Updated on Tuesday, 12 October 2021 – 01:46
The government has dealt another near-fatal blow to private pension plans by limiting the deduction for contributions to 1,500 euros per year.
Jos Luis Escriv with Yolanda Daz and Mara Jess Montero. Emilia Gutirrez
The Government has once again surprised savers with another reduction of the only tax advantage left to private pension plans: from 2022, only contributions made to a plan can be deducted up to a maximum of 1,500 euros per year. Another turn of the screw to some savings instruments that are still in the crosshairs of the Ministry of Inclusion and Social Security within the reform of public pensions.
For this Government, the supplementary social security system is “Very regressive; it does not meet its main objective, which is to encourage savings; it is a very expensive product, and has little participation from young people“, as explained by Jos Luis Escriv in Congress a few months ago. With that starting point, pension plans have little future, despite the fact that at the moment there are more than 86,000 million euros invested in them.
The question is whether it is not better to encourage citizens to have access to a private plan with which to complete a public pension that will be less and less, whatever the lords of the Toledo Pact say. This Executive says that there are reasons to consider other instruments.
The first reason is that they are expensive products for the private saver. Pension plans, like mutual funds, charge fees for managing and depositing the money invested. The Ministry thinks that it is not justified that these commissions are higher in private pensions than in investment funds or in the employment plans themselves, to such an extent that it speaks of individual pension plans as one “disguised subsidy to the financial sector “:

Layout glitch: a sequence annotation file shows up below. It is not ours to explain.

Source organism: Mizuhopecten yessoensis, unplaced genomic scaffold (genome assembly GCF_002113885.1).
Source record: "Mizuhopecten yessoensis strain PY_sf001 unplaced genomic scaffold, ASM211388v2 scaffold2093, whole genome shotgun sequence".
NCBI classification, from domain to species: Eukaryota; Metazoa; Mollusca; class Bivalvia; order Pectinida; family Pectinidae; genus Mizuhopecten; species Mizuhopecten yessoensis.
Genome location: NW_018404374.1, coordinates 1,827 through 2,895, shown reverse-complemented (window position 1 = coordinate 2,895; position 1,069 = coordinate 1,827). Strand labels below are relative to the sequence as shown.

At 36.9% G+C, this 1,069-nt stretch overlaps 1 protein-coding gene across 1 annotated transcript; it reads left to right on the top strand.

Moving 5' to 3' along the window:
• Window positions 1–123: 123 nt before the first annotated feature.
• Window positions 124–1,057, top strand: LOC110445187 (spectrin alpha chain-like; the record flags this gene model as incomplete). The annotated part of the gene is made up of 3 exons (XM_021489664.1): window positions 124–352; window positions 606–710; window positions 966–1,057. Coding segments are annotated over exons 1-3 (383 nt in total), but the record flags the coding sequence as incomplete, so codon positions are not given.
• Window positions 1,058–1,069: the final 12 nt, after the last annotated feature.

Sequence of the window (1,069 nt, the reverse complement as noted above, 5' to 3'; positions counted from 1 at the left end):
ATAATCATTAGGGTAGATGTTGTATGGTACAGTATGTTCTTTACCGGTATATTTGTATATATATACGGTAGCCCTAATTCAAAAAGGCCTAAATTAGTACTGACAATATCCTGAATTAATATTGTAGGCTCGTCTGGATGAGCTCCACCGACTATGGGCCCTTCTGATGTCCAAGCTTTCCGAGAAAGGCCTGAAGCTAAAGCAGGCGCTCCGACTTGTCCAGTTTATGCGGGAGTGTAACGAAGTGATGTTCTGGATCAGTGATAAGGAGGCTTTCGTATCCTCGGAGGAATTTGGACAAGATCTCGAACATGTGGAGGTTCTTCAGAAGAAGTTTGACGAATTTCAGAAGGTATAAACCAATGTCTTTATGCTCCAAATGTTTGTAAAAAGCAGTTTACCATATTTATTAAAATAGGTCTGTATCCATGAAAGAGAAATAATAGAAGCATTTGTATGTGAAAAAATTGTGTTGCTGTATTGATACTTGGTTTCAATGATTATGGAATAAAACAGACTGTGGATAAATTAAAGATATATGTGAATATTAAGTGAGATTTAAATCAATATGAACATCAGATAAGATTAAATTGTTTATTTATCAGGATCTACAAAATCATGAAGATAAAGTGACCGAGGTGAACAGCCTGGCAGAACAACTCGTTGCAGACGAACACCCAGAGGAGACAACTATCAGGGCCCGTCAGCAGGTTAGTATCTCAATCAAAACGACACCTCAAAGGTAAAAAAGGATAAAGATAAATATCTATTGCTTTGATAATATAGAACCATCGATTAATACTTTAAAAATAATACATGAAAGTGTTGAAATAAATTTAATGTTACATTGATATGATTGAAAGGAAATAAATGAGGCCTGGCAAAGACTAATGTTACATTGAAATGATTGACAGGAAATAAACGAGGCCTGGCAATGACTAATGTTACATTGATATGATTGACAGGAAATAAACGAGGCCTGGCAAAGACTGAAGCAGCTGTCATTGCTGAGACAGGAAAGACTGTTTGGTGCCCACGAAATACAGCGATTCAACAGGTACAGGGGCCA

The Ministry of Inclusion and Social Security is based on a study by AIReF, a body chaired by Jos Luis Escriv until he was appointed minister. According to the report, “the average commission of private plans is around 1.5%, while employment plans have been between 1.6 and 1 points cheaper“, they say in the Ministry. In the Basque EPSV – employment plans that collect the legislation of that autonomous community and that are given as an example by Escriv-, that commission is 0.2-0.3%. That is to say, it is an expensive product for participants – the commission is detracted from the fund’s profitability – and a very good income for banks.
The second point against is tax deduction of contributions, which, again according to AIReF, It is only used by the richest. When the tax-deductible limit for contributions was 8,000 euros per year, savers with the highest income – from 50,000 euros per year – accumulated 70% of the tax benefit, while incomes between 6,000 and 50,000 euros, 90% of the population, distribute the remaining 30%. Therefore, despite the fact that the average wealth that Spaniards have in individual pension plans is 11,000 euros, Podemos and other sectors of the left consider that they are products for the rich that will have to be eliminated.
The third point against pension plans for the Government is that they discriminate against young people. Contributions to a private pension plan depend on the income level of the investor. Logically, in the first professional steps, salaries are lower and young people have little ability to save. It is after 35-40 years when you start investing for retirement. “Only employment plans, as they are characterized by non-discrimination, cover the young population more effectively,” they point out in the Ministry.
These ‘contraindications’ lead the Government to bet on business plans as the best complement to the public pensionWhether Escriv, Sánchez, Daz and others want to or not, it will be necessary in the future to have a decent retirement. To “provide stability to the current model of complementary social security” it is necessary to “promote, in a preferential way, the systems supported within the framework of collective bargaining.” That is to say, individual pensions that are included in collective agreements and to which both the company and the worker contribute on a mandatory basis.
The problem is that this system can leave out millions of freelancers and workers in small and medium-sized enterprises who do not have the capacity to create a pension plan. Therefore, it will be necessary to have a large pension plan sponsored by the State to which they can benefit. This Government has it in mind, but it is something very complicated and it is still in its infancy.
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